The first quarter heralded the outcome of the long-awaited auction of multichannel snacks supplier Nature Delivered, trading as graze. The deal provided an exit for US PE house Carlyle Group and Octopus Ventures, for a reported consideration of £150 million. Interest in the asset was driven by strategic buyers including Kellogg and PepsiCo. Anglo- Dutch consumer group Unilever was the eventual acquirer, with the acquisition fast-tracking Unilever’s presence in the booming healthy snacking and out-of-home markets. With 60% of revenues currently in the UK, and having launched in the US market in 2018, graze is now commencing its entry into several European markets.

Another high-profile transaction was the announced sale of Fuller’s brewing business to Asahi Europe and parent company Asahi Group, based in Japan. The businesses being sold comprise all of Fuller’s beer, cider and soft drinks brewing and production, wine wholesaling and distribution, as well as the Griffin Brewery, Cornish Orchards, Dark Star Brewing, Nectar Imports and London Pride. The deal has been valued at £250 million and a reported multiple of 23.6x EBITDA. The divestment allows Fuller’s to focus on the operation of pubs and hotels, and Asahi to leverage its European business platform and enter new categories, including cask ale and cider.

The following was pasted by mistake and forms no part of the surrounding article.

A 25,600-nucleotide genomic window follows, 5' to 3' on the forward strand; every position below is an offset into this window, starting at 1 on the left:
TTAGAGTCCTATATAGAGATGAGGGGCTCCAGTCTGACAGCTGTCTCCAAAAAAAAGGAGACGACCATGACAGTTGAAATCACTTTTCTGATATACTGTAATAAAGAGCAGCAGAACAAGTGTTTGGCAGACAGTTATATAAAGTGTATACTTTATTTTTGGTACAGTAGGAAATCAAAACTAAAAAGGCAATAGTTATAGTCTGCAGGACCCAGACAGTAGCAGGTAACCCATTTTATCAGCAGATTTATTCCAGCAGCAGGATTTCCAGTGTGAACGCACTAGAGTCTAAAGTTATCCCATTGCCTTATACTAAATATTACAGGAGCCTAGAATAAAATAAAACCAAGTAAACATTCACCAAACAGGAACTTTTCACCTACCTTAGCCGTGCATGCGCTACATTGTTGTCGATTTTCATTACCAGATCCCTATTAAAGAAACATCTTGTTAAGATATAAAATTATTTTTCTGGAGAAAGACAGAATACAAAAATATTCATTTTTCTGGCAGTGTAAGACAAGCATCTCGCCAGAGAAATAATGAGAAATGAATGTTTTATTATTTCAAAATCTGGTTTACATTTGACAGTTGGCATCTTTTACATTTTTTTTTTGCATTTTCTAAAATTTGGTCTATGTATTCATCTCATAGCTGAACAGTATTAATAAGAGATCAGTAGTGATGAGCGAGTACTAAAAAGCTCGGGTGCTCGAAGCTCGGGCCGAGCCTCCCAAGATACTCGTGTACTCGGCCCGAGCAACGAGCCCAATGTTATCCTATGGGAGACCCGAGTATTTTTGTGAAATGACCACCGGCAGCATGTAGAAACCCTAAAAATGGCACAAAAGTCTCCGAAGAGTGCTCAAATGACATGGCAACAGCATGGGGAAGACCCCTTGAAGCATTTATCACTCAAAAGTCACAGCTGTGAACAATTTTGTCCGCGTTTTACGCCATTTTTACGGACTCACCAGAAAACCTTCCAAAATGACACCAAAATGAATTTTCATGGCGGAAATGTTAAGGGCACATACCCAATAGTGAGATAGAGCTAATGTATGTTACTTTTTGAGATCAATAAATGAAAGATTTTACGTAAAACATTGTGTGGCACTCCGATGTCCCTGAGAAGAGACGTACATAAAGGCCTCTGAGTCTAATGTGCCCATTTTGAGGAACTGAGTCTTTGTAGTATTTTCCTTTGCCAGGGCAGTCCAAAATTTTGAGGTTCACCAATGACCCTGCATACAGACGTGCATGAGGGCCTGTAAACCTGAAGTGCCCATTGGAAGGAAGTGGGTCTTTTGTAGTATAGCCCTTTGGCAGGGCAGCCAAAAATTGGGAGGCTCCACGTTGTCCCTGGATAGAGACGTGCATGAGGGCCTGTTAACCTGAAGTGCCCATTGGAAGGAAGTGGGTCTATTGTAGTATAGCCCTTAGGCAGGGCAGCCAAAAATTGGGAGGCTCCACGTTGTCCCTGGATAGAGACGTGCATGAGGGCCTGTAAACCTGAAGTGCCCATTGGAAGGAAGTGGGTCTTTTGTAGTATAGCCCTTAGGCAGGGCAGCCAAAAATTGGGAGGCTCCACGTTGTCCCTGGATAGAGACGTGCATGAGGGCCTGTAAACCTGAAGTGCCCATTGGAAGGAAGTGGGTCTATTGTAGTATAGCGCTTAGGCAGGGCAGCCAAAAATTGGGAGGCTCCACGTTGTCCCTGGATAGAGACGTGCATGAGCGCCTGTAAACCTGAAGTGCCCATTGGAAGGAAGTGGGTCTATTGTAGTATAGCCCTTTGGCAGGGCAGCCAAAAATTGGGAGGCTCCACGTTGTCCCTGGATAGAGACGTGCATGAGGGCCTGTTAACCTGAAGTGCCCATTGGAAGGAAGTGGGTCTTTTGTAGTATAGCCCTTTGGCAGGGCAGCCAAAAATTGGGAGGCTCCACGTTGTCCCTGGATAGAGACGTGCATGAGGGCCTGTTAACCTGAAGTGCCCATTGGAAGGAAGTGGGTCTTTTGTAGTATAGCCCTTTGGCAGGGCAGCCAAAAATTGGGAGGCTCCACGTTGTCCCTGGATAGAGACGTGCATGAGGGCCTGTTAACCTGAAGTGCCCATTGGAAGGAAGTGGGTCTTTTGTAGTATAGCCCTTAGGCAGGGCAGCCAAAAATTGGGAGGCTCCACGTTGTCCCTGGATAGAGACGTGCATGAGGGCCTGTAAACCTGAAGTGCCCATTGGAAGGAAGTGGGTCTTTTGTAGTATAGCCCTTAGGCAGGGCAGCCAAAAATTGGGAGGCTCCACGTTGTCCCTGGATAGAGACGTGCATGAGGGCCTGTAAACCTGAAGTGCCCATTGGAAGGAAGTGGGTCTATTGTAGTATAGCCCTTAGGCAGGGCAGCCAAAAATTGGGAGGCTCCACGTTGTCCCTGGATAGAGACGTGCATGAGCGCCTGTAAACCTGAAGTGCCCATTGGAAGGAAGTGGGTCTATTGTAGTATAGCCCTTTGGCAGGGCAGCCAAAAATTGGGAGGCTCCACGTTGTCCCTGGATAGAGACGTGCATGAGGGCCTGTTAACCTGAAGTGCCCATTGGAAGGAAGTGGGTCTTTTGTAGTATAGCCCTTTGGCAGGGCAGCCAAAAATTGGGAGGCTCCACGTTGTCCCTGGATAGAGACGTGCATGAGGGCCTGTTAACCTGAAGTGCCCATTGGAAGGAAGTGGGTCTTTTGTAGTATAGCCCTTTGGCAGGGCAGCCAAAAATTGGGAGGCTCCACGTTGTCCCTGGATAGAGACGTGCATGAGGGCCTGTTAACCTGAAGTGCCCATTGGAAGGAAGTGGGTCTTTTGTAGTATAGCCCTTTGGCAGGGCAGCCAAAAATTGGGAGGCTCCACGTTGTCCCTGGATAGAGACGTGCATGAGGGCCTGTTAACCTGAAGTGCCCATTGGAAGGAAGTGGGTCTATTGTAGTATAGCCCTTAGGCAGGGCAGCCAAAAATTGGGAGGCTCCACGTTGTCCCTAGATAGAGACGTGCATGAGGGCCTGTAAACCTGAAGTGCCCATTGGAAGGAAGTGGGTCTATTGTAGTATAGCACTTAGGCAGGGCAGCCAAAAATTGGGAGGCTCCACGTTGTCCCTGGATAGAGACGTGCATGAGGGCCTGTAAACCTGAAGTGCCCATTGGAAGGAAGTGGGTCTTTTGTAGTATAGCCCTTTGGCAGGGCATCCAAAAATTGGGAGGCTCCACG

Other beer deals were the acquisition of Eden River Brewery in Penrith, Cumbria by Eden Mill, Scotland’s first single site brewery and distillery, and that of Huddersfield-based craft brewer Magic Rock Brewing by Lion (and ultimate parent Kirin, also of Japan). The acquisition will help Magic Rock to expand capacity and to develop its reach both in the UK and globally. Spirits deals included Halewood Wines and Spirits’ acquisition of Ironbark Distillery in Australia, and Stock Spirits Group’s acquisition of Italian grappa distillery Distillerie Franciacorta SpA. In drinks import and distribution, Classic Drinks of Ireland was acquired by Pallas Foods of Ireland (owned by US foodservice group Sysco Corp.), strengthening its alcoholic beverage offering to the on-trade sector, and English wine producer Bolney Wine Estate more than doubled the size of its vineyard by merging with neighbouring Pookchurch Vineyard.